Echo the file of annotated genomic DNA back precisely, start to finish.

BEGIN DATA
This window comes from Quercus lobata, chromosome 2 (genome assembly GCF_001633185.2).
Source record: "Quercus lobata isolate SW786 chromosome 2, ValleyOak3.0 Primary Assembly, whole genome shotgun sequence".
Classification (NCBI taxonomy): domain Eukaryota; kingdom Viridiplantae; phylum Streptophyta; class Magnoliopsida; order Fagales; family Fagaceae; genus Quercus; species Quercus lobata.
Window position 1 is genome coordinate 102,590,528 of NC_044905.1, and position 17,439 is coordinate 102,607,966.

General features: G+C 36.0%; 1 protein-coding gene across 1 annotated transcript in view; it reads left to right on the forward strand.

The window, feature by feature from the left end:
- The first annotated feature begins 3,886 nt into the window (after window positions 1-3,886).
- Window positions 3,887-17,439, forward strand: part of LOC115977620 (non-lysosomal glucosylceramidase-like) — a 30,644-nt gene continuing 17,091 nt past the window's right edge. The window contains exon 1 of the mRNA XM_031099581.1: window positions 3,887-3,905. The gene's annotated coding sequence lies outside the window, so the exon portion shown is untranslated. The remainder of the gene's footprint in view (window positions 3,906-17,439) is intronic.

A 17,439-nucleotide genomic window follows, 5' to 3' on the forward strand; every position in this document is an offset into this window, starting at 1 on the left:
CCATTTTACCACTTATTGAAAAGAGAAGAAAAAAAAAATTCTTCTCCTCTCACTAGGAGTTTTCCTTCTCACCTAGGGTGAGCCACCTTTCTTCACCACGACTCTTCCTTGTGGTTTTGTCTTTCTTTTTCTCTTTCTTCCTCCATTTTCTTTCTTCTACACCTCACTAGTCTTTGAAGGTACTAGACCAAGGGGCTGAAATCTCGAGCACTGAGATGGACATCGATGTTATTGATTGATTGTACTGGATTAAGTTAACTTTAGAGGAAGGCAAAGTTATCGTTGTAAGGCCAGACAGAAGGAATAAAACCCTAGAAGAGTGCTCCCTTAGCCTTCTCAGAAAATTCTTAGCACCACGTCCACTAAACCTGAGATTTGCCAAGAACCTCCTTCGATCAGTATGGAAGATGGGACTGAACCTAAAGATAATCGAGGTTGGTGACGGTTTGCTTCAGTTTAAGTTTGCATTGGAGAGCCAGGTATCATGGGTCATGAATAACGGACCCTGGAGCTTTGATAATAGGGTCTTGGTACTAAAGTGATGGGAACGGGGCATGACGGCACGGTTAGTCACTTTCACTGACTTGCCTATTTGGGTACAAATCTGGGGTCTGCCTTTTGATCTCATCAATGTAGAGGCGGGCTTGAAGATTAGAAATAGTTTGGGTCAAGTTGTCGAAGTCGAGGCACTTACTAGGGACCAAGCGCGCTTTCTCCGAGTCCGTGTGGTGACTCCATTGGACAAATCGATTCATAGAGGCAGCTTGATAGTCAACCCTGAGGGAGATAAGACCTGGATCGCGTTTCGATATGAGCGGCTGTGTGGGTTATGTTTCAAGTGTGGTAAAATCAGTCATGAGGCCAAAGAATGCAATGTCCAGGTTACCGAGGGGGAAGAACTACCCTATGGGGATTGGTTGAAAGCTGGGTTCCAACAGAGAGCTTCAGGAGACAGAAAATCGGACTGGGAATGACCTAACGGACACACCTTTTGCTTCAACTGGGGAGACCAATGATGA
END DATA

This window comes from Quercus lobata, chromosome 2 (genome assembly GCF_001633185.2).
Source record: "Quercus lobata isolate SW786 chromosome 2, ValleyOak3.0 Primary Assembly, whole genome shotgun sequence".
Classification (NCBI taxonomy): domain Eukaryota; kingdom Viridiplantae; phylum Streptophyta; class Magnoliopsida; order Fagales; family Fagaceae; genus Quercus; species Quercus lobata.
Window position 1 is genome coordinate 102,590,528 of NC_044905.1, and position 17,439 is coordinate 102,607,966.

General features: G+C 36.0%; 1 protein-coding gene across 1 annotated transcript in view; it reads left to right on the forward strand.

The window, feature by feature from the left end:
- The first annotated feature begins 3,886 nt into the window (after window positions 1-3,886).
- Window positions 3,887-17,439, forward strand: part of LOC115977620 (non-lysosomal glucosylceramidase-like) — a 30,644-nt gene continuing 17,091 nt past the window's right edge. The window contains exon 1 of the mRNA XM_031099581.1: window positions 3,887-3,905. The gene's annotated coding sequence lies outside the window, so the exon portion shown is untranslated. The remainder of the gene's footprint in view (window positions 3,906-17,439) is intronic.

A 17,439-nucleotide genomic window follows, 5' to 3' on the forward strand; every position in this document is an offset into this window, starting at 1 on the left:
CCATTTTACCACTTATTGAAAAGAGAAGAAAAAAAAAATTCTTCTCCTCTCACTAGGAGTTTTCCTTCTCACCTAGGGTGAGCCACCTTTCTTCACCACGACTCTTCCTTGTGGTTTTGTCTTTCTTTTTCTCTTTCTTCCTCCATTTTCTTTCTTCTACACCTCACTAGTCTTTGAAGGTACTAGACCAAGGGGCTGAAATCTCGAGCACTGAGATGGACATCGATGTTATTGATTGATTGTACTGGATTAAGTTAACTTTAGAGGAAGGCAAAGTTATCGTTGTAAGGCCAGACAGAAGGAATAAAACCCTAGAAGAGTGCTCCCTTAGCCTTCTCAGAAAATTCTTAGCACCACGTCCACTAAACCTGAGATTTGCCAAGAACCTCCTTCGATCAGTATGGAAGATGGGACTGAACCTAAAGATAATCGAGGTTGGTGACGGTTTGCTTCAGTTTAAGTTTGCATTGGAGAGCCAGGTATCATGGGTCATGAATAACGGACCCTGGAGCTTTGATAATAGGGTCTTGGTACTAAAGTGATGGGAACGGGGCATGACGGCACGGTTAGTCACTTTCACTGACTTGCCTATTTGGGTACAAATCTGGGGTCTGCCTTTTGATCTCATCAATGTAGAGGCGGGCTTGAAGATTAGAAATAGTTTGGGTCAAGTTGTCGAAGTCGAGGCACTTACTAGGGACCAAGCGCGCTTTCTCCGAGTCCGTGTGGTGACTCCATTGGACAAATCGATTCATAGAGGCAGCTTGATAGTCAACCCTGAGGGAGATAAGACCTGGATCGCGTTTCGATATGAGCGGCTGTGTGGGTTATGTTTCAAGTGTGGTAAAATCAGTCATGAGGCCAAAGAATGCAATGTCCAGGTTACCGAGGGGGAAGAACTACCCTATGGGGATTGGTTGAAAGCTGGGTTCCAACAGAGAGCTTCAGGAGACAGAAAATCGGACTGGGAATGACCTAACGGACACACCTTTTGCTTCAACTGGGGAGACCAATGATGA